retval = seedNumber - 3;
	} else if ((seedNumber < 5) && (seedNumber > -5)) {
		printf("That there seed number is real close to zero!\n");
		retval = seedNumber * 2;
	} else {
		printf("No special cases here; do what we normally do!\n");
		return = seedNumber * 3;
	}
	
	return retval;
}

The second if statement is only tested if the first fails, which it always will since 17 is never greater than 23. But here we also do two important new things. First, our condition includes the function's input. This, as you can imagine, is much more useful than defining variables that will always be TRUE or FALSE as we have done before. Secondly, we did some craziness with some ampersands that's totally new.

What we're doing here is making a compound condition. Now, instead of just checking one condition, we're checking two: we want to make sure seedNumber is less than 5 and greater than -5. That double-ampersand means boolean and. Why not a single ampersand? That's used for something else, which you won't need to care about for some time.

Go back over the examples of if/else blocks and try them in your program; each one works a little differently, so try each one if you haven't yet. In each example, watch what code does and does not get executed to see the flow of control. When you're done, we'll look at a different way to do the same type of things.

Now We're Writing in Code

Some people are all about shortening the code they write. This can be an admirable goal: less code can mean a faster operation and a simpler more maintainable codebase. Sometimes brevity can make your code much cleaner. Toward these goals C includes an operator that performs one of the tasks that an if/else block is often called in to perform: setting a variable to two different values based on some boolean logic. This operator, called the ternary operator, turns this code:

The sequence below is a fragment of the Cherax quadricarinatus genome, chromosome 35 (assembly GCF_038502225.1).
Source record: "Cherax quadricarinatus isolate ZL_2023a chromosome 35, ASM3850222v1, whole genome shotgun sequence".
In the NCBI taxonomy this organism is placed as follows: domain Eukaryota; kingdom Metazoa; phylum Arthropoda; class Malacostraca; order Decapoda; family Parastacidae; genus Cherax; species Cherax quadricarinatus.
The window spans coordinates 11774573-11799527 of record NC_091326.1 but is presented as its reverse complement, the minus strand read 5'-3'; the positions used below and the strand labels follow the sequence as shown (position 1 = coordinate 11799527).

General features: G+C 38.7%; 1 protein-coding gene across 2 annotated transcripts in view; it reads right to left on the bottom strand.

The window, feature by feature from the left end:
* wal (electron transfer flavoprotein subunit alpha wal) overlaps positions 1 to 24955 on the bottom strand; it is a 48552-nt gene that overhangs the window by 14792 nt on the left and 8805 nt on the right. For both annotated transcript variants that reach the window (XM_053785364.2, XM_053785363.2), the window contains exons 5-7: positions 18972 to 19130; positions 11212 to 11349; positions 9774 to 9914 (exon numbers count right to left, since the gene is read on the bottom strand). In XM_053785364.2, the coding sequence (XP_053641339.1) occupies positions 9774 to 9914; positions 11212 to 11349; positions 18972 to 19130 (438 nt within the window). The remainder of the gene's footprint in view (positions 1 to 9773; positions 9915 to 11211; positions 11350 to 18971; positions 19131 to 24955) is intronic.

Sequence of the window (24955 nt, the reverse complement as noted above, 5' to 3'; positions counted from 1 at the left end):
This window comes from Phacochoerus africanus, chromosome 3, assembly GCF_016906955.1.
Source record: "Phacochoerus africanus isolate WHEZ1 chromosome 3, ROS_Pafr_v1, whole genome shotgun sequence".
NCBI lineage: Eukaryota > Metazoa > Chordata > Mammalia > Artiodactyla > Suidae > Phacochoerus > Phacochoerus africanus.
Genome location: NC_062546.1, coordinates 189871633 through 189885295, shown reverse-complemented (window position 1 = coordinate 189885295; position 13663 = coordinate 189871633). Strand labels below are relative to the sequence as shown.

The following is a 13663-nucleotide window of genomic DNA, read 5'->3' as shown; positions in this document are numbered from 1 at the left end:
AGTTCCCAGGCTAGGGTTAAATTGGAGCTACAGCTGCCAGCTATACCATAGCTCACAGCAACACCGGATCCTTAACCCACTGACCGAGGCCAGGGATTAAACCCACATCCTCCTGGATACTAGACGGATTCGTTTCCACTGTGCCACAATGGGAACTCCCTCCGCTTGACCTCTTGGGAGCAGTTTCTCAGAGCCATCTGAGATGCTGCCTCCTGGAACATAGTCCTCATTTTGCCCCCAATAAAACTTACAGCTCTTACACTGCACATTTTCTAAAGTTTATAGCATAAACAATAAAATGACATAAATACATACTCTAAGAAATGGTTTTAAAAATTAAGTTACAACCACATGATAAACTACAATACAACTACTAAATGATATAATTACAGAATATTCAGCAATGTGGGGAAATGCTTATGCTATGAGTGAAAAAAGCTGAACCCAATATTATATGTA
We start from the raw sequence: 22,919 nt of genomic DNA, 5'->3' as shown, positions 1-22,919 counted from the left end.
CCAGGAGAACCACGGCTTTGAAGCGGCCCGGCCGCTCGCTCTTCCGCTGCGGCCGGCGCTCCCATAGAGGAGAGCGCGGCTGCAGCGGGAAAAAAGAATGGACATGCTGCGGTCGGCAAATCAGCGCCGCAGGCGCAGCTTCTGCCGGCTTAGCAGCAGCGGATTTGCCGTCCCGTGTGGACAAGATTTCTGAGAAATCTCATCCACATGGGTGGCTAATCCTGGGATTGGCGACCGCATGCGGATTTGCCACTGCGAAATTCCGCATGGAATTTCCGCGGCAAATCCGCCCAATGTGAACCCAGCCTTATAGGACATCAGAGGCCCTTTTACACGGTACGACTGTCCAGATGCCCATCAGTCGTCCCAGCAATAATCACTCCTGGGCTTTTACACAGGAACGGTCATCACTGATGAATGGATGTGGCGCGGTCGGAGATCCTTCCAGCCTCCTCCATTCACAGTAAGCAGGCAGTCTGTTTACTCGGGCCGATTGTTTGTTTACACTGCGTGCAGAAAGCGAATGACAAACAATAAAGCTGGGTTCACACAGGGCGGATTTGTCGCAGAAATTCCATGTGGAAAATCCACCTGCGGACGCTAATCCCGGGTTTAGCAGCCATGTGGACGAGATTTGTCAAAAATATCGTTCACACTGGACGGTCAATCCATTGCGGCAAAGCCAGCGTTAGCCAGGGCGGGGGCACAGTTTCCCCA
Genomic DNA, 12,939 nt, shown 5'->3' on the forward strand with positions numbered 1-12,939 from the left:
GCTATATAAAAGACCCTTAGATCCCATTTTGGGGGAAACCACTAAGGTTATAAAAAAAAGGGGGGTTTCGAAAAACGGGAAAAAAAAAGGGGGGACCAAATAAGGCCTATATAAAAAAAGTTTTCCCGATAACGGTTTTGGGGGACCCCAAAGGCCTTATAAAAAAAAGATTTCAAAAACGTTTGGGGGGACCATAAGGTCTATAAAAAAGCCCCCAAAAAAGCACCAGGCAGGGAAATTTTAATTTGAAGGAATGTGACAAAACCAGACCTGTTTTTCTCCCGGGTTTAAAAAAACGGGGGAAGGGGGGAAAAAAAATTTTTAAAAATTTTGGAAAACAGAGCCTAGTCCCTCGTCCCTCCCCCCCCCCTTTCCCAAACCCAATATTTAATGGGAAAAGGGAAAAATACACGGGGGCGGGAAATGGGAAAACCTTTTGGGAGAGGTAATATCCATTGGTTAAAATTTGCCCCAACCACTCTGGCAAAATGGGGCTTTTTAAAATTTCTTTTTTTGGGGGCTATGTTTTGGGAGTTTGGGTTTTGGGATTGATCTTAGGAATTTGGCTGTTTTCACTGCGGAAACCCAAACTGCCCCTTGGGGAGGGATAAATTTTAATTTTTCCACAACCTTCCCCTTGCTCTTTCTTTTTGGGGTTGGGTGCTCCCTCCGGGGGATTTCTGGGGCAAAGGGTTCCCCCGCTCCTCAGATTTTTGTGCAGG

int integerForSeedValue(int seedNumber) {
	int retval = 0;
	
	if (seedNumber == 8) {
		retval = seedNumber - 3;
	} else {
		retval = seedNumber * 3;
	}
	
	return retval;
}

Into this code:

int integerForSeedValue(int seedNumber) {
	return (seedNumber == 8) ? (seedNumber - 3) : (seedNumber * 3);
}

That's quite a savings of space, but the second snippet looks like quantum physics. Let's take this line apart token by token.

We start with return, which we know and love from our last lesson. Then we've got a bit in parentheses that is boolean logic. This is the condition we're used to in a normal if/else block, expressed in exactly the same way. If we put a semicolon here, the result of the condition would be returned. Instead we have a question mark, which tells the computer that it just read a condition for a ternary operator, and the other parts are next. The next bit in parentheses is what we want the ternary operator to evaluate to if the condition is true. This is first, just like the true condition is first in a normal if/else block. Then we have a colon, which tells the computer that we're done with the true case and moving on to the false case. Here we put what we want the ternary operator to evaluate to if the condition is false.

So you can read the question mark as "if the following is true, evaluate this" and the colon as "but if the condition was false, evaluate this instead." But note that you can only evaluate the cases, meaning multiple lines isn't an option, and each case must evaluate to be the proper type or you'll get a warning.

Another thing to note is that we've introduced a new operator, "==", the equality conditional. This checks to see if the thing on the left is equal to the thing on the right, and if they are it evaluates to TRUE, otherwise to FALSE. Why isn't it a single equals sign? Because we already use that token to set the value of variables and that means we can't use it here.

Flip the Switch